Saturday, October 5, 2013

The Kind of Face You Slash - Day 5: Where I Am Now It Is Very Hot

There's a story about the ridiculously prolific writer Georges Simenon that claims he would sometimes write novels in bookstore windows, as a kind of exhibit, and to draw in customers.  It was a marketing gimmick and a kind of performance art, and the man wrote notoriously fast.  I'd been hearing this story for years before I learned, not all that long ago, that it's apocryphal, or probably is.  Considering that my source for this story had always been Harlan Ellison, this is perhaps not too surprising, but Ellison liked and believed in the story enough to actually do it.  On more than one occasion, Ellison did in fact set up a desk in the window of a, I believe, Los Angeles science fiction and fantasy bookstore, and would start a story from scratch and finish it sometime before the store closed up for the night.  I believe every time Ellison did this, the briefest and most basic of story ideas would be given to him in the morning, from one preordained source or another, and on this idea he would base his story.  In one case, the story idea came from Robin Williams, who through some confluence of event I can't even speculate about came to know Ellison, and on the slip of paper Williams handed Ellison -- before a teeming crowd -- he'd written "The byte that bites."  Because Robin Williams, you never know what that guy's got going on up in that brain of his.  The resulting story is called "Keyboard," and it ain't one of Ellison's best, though it was never intended, I don't think, to be anything more than a trifle.

The quality of "Keyboard" aside, I was thinking of this because I have here before me a very curious horror anthology that seems to have grown from an impulse similar to the one that led Ellison, not to write in public, but to accept the barest of story ideas from somebody else and see what could be built from it.  The editor of this anthology is D. F. Lewis, who in 2011 put together another conceptually bizarre anthology called The Horror Anthology of Horror Anthologies that I wrote about here.  He has another one which is sitting there behind me called The First Book of Classical Horror Stories, which is actually made of new horror stories each of which, evidently, deal in some way not with classical horror concepts or themes, but classical music.  So that's unusual.  However the one under discussion today beats them both, and the title lacks any ambiguity regarding the core idea.  It's called Horror Without Victims.  Or maybe it is ambiguous, I can't tell yet.  But Horror Without Victims.  D. F. Lewis doesn't include an introduction or any story notes -- this seems to be a running thing with him, and I don't believe the absence of these standard horror anthology features is an accident -- so when it comes to what led to this book's existence, all the reader has to go by is a brief statement on the back cover, which reads:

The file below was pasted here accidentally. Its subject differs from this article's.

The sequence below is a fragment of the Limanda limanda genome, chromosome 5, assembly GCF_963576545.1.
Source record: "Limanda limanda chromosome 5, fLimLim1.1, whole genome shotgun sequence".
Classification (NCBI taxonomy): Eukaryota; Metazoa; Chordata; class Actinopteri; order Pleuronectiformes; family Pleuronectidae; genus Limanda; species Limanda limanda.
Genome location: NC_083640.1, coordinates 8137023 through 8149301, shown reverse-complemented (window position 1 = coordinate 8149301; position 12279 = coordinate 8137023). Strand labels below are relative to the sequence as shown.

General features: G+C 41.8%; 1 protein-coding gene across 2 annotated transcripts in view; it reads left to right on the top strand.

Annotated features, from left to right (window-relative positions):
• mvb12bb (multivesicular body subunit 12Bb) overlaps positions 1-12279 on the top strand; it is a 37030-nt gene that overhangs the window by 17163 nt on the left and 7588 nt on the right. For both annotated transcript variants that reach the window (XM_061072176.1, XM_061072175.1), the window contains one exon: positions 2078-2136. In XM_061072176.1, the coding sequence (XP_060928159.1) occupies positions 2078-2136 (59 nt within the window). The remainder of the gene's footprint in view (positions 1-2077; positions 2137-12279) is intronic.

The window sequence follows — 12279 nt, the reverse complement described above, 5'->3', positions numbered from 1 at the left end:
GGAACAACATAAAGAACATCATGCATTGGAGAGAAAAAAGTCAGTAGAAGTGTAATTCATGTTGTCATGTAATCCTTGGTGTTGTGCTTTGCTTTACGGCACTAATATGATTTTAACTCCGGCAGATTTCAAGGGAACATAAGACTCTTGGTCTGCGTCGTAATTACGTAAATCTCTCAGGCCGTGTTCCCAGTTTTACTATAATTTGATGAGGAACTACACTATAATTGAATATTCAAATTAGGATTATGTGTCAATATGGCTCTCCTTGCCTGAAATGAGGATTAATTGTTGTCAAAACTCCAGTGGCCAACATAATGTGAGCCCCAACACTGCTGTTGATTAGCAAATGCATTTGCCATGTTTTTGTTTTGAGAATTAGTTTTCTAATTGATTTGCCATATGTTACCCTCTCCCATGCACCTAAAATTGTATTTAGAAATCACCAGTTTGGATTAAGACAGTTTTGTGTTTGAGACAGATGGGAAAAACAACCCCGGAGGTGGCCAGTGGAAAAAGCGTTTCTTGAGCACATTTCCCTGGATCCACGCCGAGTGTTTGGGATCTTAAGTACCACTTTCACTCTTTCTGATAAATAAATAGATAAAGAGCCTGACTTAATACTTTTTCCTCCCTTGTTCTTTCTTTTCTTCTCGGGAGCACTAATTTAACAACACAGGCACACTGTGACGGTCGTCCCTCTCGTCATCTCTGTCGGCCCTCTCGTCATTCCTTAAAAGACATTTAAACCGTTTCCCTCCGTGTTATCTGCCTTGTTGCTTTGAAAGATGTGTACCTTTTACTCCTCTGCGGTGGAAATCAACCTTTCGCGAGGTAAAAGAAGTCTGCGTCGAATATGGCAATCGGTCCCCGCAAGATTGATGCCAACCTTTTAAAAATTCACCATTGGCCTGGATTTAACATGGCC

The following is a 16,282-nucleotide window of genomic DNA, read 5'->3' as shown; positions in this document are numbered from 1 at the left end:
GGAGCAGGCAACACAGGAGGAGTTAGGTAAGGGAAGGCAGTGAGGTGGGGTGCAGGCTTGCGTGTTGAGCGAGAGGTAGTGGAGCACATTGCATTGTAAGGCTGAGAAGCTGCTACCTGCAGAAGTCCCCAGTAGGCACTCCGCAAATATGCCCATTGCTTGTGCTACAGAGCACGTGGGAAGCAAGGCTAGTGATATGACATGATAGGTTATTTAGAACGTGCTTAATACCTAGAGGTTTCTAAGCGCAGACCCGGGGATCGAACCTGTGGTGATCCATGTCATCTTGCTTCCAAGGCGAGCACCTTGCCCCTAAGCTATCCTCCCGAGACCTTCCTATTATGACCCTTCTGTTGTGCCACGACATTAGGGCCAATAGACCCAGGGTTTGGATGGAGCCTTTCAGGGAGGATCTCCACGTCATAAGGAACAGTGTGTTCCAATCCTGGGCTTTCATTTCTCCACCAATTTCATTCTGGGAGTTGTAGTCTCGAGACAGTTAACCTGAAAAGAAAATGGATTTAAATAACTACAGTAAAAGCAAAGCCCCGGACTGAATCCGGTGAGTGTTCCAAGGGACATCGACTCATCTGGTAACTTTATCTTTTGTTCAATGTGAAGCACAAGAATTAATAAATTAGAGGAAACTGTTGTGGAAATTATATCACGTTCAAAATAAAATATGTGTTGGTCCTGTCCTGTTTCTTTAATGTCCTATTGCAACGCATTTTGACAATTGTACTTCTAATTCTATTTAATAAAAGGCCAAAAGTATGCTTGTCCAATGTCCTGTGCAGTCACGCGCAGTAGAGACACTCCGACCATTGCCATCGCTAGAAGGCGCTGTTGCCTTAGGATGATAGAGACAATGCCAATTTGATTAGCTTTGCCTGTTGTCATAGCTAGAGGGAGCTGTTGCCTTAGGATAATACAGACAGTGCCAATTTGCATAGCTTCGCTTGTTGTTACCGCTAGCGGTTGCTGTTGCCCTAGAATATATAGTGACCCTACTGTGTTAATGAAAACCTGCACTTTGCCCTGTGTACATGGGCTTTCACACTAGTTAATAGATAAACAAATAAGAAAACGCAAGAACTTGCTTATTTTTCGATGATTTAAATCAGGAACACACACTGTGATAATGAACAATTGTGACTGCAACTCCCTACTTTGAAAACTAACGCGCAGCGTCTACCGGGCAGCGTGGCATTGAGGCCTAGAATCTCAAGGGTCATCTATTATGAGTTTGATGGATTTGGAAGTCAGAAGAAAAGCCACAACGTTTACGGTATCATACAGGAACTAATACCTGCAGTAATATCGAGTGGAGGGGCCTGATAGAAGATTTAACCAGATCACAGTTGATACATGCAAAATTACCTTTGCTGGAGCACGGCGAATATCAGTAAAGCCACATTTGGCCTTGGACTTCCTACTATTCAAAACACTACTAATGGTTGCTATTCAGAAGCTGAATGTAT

Twenty-five original Horror Stories written independently by twenty-five different authors who responded to the theme 'Horror Without Victims.' Their serendipitous gestalt seems to aspire towards a curative force for all of us.

I don't know, kinda sounds like some hippie bullshit to me, but, to me, deeply intriguing.  I'm going to spoil an aspect of a book I've never read here, but Kim Newman once said of his novel The Quorum that it's a horror novel in which nobody dies.  Now this is fairly unusual, but it's not unheard of, but a horror story in which there are no victims?  It certainly sounds oxymoronic to me, but in a way that I appreciate, at least the notion, very much.  What could such a story, one that regarded the task set by "horror without victims" literally, be like?  Well, "Survivor Type" by Stephen King, maybe...if the narrator of that story is a victim, what is he a victim of?  Himself?  And if so, does that start to redefine or turn nebulous the idea of the victim?

And so on.  As I typically do when reading short stories for this project, from Horror Without Victims I chose two, which means, therefore, that my overall feelings about the relative success or failure of the book sort of don't exist.  I can only have an opinion on how the writers in question -- in this case David Murphy and Charles Wilkinson, with whom I'm otherwise entirely unfamiliar -- managed to deal with must count as a rather extreme limitation, given the genre.  And one story, David Murphy's "We Do Things Differently Here," strikes me as an almost complete failure.  The plot is this:  a woman named Sophie travels with the man she plans to marry, Richard, to his home country.  It seems to be a country anyway, but it may be a particular village.  In any case, this place, called Efferentia, is known throughout the world, or the region, for its very peculiar differences.  For instance, Sophie meets Richard's delightful parents, and Richard shows her some of the books in their library, which includes biographies of Efferentine artists, books published within Efferentia, with titles like The Life of Humphrey Heseltine 2003 - 1936.  Why flip the birth and death years?  It's a stylistic choice common in Efferentia, says Richard.  So there's little things like that, and then one night Richard tells Sophie that they're going to go to "the afters of a funeral."  Sophie is put off by the idea, not knowing precisely what it is, though when they arrive it seems to be a fun party, of the "Irish wake" variety.  Though there is a corpse of an old man in a coffin, something that doesn't delight her.  And then the corpse opens its eyes, and the old man sits up.  Sophie faints.